JACK MINTZ (ECONOMIST): Quite a significant part of the business community now, as well as the oil patch in Alberta, prefer having some sort of carbon tax over cap-and-trade systems.
    MARGO KELLY (REPORTER): The federal government makes just over five billion dollars on gas taxes every year. If that tax is applied to heating fuels, such as oil, coal and natural gas, billions more could be generated. That would encourage business to reduce carbon emissions and their costs, and the government would refund any extra revenue through personal and corporate tax cuts. While B.C.’s carbon tax starts at ten dollars a tonne and will rise to 30, Mintz’s proposal comes in at 42 dollars a tonne, equivalent to the federal tax now charged on gasoline. Mintz says he isn’t wedded to that number. The trick, he says, will be trying to combine a national tax with some provincial plans to avoid a hodgepodge of policies and the possibility of double taxation. Another trick will be convincing the Harper government to take such a bold move. Margo Kelly, CBC News, Toronto.

  2. Going all the way to carbon taxes could be regressive – lots of the poor emit lots of CO2. Making driving more expensive, especially, will hurt a lot of working families long before it changes the structure of our cities.

  3. Tristan,

    I am not sure about the relationship between wealth and emissions within Canada, though it seems a safe bet that richer people do emit more overall.

    Broad carbon taxes will raise gas prices, but such price increases are necessary and inevitable. Arguably, it is better for them to occur now (and in a way where the revenues accrue to our government) than in the future, when the extra revenues from higher gas prices are likely to accrue to the governments of major oil exporting countries.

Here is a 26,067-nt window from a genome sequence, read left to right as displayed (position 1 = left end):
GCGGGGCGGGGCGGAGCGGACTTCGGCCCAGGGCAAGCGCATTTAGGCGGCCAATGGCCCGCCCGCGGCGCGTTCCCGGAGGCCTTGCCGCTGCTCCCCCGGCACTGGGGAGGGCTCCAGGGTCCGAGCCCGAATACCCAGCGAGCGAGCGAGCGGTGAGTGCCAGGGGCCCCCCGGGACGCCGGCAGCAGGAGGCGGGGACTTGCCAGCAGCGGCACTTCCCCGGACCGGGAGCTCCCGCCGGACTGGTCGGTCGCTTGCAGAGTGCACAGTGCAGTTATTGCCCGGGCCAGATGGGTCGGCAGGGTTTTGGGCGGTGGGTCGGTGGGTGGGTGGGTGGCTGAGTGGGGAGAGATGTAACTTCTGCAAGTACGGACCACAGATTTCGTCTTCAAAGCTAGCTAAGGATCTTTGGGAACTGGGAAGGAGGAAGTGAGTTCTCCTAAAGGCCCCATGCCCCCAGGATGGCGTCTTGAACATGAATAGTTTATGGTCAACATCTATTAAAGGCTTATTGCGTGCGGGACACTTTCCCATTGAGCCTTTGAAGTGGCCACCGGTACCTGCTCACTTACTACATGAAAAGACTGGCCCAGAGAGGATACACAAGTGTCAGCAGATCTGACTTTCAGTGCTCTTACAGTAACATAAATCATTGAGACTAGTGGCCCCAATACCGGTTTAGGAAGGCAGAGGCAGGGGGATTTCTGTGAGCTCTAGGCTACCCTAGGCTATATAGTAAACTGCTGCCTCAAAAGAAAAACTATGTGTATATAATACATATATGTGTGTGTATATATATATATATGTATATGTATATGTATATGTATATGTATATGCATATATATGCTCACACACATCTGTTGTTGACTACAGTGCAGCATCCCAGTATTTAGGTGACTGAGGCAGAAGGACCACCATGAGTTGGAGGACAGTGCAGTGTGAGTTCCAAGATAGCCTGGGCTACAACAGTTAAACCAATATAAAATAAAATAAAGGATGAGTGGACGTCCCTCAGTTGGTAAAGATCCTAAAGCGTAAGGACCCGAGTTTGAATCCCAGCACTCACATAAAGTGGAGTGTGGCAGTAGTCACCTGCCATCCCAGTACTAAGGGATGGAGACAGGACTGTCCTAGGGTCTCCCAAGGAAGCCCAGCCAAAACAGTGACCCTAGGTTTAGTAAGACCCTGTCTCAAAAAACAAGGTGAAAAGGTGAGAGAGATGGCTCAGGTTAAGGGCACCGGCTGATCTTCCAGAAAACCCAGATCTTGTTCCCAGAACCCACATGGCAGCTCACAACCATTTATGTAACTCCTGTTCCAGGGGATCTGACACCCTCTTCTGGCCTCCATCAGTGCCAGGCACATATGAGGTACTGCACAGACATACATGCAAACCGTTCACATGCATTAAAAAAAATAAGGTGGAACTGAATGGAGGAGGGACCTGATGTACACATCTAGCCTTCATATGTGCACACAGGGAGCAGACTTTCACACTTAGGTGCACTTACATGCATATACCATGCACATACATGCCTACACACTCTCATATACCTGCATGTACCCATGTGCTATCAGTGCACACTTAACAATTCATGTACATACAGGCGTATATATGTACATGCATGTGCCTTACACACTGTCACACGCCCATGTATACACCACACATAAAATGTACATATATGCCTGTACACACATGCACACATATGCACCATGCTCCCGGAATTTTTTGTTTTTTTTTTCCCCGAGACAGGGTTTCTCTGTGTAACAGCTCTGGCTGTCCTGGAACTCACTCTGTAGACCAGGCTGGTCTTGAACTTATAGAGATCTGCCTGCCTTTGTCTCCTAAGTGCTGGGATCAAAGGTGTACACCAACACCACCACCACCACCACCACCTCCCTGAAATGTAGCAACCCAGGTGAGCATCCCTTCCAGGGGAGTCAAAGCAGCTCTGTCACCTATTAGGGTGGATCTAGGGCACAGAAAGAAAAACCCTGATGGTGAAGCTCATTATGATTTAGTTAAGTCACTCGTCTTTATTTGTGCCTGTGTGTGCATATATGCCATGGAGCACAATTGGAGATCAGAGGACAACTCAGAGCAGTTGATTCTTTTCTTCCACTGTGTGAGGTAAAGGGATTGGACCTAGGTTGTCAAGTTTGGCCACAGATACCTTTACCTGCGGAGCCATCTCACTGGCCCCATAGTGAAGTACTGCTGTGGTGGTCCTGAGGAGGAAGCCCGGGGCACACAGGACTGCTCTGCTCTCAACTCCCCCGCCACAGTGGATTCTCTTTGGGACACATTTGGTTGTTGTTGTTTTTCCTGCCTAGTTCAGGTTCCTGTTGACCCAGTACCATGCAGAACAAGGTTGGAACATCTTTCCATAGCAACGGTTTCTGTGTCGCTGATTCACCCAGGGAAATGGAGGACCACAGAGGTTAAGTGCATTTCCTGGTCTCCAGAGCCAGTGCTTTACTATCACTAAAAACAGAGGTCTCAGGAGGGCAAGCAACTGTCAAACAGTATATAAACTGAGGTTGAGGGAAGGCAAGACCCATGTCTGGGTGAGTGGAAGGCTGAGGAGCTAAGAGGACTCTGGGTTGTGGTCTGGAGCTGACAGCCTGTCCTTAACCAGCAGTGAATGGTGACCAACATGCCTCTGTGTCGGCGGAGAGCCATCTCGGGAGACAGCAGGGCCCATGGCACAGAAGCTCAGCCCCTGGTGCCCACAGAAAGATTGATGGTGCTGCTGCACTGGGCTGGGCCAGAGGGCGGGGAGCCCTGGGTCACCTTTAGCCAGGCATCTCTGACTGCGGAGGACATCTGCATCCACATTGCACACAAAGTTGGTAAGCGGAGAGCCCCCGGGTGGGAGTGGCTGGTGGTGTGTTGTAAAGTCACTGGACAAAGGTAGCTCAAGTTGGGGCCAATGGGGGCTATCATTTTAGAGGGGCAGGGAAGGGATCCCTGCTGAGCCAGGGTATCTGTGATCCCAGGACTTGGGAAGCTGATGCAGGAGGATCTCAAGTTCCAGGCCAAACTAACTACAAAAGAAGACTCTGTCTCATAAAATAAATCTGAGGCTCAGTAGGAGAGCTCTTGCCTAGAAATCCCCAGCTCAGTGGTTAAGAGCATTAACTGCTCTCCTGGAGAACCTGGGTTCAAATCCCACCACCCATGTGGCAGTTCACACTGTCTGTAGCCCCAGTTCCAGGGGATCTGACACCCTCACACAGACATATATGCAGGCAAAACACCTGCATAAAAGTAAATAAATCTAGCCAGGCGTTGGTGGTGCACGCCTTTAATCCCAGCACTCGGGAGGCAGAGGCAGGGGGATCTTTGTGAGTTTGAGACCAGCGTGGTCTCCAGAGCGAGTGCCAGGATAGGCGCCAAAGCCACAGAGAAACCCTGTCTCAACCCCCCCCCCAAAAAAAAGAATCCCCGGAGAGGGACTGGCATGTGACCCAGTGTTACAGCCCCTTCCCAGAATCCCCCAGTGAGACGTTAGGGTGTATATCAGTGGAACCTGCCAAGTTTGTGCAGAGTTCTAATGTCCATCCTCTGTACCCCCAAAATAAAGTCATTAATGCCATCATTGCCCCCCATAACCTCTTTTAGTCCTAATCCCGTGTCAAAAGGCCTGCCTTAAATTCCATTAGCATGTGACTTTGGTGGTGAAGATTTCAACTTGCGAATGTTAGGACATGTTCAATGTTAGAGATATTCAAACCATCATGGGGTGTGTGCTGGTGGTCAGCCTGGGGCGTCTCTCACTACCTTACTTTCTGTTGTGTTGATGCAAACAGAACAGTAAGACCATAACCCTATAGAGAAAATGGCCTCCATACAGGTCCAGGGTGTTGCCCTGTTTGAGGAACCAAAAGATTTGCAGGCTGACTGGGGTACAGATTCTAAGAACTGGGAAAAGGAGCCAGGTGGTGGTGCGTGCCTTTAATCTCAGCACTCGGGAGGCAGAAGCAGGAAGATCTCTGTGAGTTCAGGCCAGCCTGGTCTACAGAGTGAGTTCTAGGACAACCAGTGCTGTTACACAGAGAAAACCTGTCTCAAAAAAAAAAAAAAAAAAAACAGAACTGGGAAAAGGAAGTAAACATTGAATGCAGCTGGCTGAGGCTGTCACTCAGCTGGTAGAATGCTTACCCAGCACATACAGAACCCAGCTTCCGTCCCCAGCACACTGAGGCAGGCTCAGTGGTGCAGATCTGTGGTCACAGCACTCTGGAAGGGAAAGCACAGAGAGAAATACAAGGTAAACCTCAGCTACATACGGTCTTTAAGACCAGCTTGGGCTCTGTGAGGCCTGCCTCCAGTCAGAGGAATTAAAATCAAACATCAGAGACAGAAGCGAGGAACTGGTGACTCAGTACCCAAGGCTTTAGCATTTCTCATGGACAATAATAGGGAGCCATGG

4. Also, a carbon tax is neither equitable nor effective enough in isolation. Other policies are also necessary. We should be building fewer roads and more dedicated bus lanes and transit corridors. We should be requiring all new cars to get more than 40mpg as of next year, with higher targets not far off. We should be financing capital investments to reduce carbon emissions.

    Finally, if it does transpire that carbon taxes are strongly regressive, we can always balance that by making the income tax system more strongly progressive.

  5. Yeah, I’d like to see some hard numbers on the alleged “regressiveness” of a carbon tax. During the battle over the recently defeated NYC congestion charge, there was the persistent claim that it would hurt “working-class families”. The numbers though, show that the working class and the poor take the subway to Manhattan, while it’s the upper class that drives. While I’m sure there are some poor rural areas in Canada that would be adversely affected by a carbon tax, I’m afraid I feel pretty calous towards them: if their lifestyle is unsustainable, it’s not ethical for them to continue it unchanged nor for us to subsidize it. I’m all for helping with transition costs and all that, but the only way to trigger said transition in the first place is to put a price on carbon.